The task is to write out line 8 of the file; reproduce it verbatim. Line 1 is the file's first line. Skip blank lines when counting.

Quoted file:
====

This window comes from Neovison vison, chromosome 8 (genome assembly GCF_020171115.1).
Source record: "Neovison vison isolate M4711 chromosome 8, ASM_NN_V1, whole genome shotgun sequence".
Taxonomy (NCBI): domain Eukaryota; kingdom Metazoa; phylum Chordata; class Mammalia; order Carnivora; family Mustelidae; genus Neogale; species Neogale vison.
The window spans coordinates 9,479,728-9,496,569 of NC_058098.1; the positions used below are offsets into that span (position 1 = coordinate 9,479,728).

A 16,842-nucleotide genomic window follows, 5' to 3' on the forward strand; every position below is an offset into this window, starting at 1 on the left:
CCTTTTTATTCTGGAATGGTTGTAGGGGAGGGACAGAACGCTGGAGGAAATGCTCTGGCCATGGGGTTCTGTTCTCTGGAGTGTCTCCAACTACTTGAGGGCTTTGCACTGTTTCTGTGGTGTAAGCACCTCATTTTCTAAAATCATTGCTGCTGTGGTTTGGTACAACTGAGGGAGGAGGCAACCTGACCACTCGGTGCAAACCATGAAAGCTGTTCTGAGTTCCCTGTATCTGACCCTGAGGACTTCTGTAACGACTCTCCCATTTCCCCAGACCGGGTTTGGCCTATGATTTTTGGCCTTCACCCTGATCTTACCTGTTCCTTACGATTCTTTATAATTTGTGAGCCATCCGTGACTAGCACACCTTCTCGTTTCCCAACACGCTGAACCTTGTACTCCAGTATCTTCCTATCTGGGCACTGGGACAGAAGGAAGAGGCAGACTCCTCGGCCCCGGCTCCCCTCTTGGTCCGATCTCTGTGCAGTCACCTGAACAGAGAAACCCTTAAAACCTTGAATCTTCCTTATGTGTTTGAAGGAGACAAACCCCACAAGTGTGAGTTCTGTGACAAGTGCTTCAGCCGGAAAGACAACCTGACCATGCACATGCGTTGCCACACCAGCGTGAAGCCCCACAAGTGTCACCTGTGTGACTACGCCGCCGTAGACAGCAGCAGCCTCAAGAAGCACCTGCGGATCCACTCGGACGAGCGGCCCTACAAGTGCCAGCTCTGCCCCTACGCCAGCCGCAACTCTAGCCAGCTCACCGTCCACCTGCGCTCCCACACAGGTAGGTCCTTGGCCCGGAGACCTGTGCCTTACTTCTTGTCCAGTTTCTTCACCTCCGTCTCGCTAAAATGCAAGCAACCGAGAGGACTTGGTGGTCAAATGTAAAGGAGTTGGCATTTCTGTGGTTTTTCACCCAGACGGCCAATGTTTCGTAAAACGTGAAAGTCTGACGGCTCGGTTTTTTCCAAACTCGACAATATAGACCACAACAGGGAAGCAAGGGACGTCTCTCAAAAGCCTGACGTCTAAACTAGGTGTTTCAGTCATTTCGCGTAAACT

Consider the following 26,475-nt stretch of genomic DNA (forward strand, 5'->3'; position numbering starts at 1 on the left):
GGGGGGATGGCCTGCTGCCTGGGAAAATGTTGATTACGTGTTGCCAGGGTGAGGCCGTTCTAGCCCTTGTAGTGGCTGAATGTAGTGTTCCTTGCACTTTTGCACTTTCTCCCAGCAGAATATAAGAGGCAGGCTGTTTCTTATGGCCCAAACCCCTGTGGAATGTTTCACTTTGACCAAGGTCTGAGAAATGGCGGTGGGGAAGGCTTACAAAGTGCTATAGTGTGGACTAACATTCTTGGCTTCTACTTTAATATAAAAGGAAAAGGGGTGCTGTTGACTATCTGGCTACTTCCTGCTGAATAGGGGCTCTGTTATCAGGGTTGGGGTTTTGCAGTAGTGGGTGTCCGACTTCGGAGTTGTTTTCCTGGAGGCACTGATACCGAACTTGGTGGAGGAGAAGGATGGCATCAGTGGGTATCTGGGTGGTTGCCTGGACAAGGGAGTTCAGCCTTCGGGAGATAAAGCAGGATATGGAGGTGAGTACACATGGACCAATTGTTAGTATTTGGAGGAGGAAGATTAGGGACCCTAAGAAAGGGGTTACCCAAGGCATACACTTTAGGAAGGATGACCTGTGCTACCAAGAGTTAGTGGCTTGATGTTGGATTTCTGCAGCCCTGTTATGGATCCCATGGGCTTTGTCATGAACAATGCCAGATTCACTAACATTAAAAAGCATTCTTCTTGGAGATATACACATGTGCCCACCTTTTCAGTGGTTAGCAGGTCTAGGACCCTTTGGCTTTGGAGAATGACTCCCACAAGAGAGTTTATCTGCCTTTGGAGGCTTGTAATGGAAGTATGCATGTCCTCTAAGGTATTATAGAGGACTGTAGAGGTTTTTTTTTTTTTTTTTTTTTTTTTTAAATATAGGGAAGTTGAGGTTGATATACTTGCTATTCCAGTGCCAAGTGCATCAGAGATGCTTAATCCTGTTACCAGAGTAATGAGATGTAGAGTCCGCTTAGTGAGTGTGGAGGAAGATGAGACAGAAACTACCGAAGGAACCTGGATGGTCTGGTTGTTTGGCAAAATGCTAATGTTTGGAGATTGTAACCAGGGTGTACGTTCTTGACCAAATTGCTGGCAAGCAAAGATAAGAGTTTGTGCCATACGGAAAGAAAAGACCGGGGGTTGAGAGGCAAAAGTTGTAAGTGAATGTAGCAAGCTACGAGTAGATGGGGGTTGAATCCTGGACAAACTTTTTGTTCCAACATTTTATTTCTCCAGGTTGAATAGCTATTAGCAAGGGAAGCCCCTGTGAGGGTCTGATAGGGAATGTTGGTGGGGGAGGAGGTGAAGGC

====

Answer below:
GGGGGGATGGCCTGCTGCCTGGGAAAATGTTGATTACGTGTTGCCAGGGTGAGGCCGTTCTAGCCCTTGTAGTGGCTGAATGTAGTGTTCCTTGCACTTTTGCACTTTCTCCCAGCAGAATATAAGAGGCAGGCTGTTTCTTATGGCCCAAACCCCTGTGGAATGTTTCACTTTGACCAAGGTCTGAGAAATGGCGGTGGGGAAGGCTTACAAAGTGCTATAGTGTGGACTAACATTCTTGGCTTCTACTTTAATATAAAAGGAAAAGGGGTGCTGTTGACTATCTGGCTACTTCCTGCTGAATAGGGGCTCTGTTATCAGGGTTGGGGTTTTGCAGTAGTGGGTGTCCGACTTCGGAGTTGTTTTCCTGGAGGCACTGATACCGAACTTGGTGGAGGAGAAGGATGGCATCAGTGGGTATCTGGGTGGTTGCCTGGACAAGGGAGTTCAGCCTTCGGGAGATAAAGCAGGATATGGAGGTGAGTACACATGGACCAATTGTTAGTATTTGGAGGAGGAAGATTAGGGACCCTAAGAAAGGGGTTACCCAAGGCATACACTTTAGGAAGGATGACCTGTGCTACCAAGAGTTAGTGGCTTGATGTTGGATTTCTGCAGCCCTGTTATGGATCCCATGGGCTTTGTCATGAACAATGCCAGATTCACTAACATTAAAAAGCATTCTTCTTGGAGATATACACATGTGCCCACCTTTTCAGTGGTTAGCAGGTCTAGGACCCTTTGGCTTTGGAGAATGACTCCCACAAGAGAGTTTATCTGCCTTTGGAGGCTTGTAATGGAAGTATGCATGTCCTCTAAGGTATTATAGAGGACTGTAGAGGTTTTTTTTTTTTTTTTTTTTTTTTTTAAATATAGGGAAGTTGAGGTTGATATACTTGCTATTCCAGTGCCAAGTGCATCAGAGATGCTTAATCCTGTTACCAGAGTAATGAGATGTAGAGTCCGCTTAGTGAGTGTGGAGGAAGATGAGACAGAAACTACCGAAGGAACCTGGATGGTCTGGTTGTTTGGCAAAATGCTAATGTTTGGAGATTGTAACCAGGGTGTACGTTCTTGACCAAATTGCTGGCAAGCAAAGATAAGAGTTTGTGCCATACGGAAAGAAAAGACCGGGGGTTGAGAGGCAAAAGTTGTAAGTGAATGTAGCAAGCTACGAGTAGATGGGGGTTGAATCCTGGACAAACTTTTTGTTCCAACATTTTATTTCTCCAGGTTGAATAGCTATTAGCAAGGGAAGCCCCTGTGAGGGTCTGATAGGGAATGTTGGTGGGGGAGGAGGTGAAGGC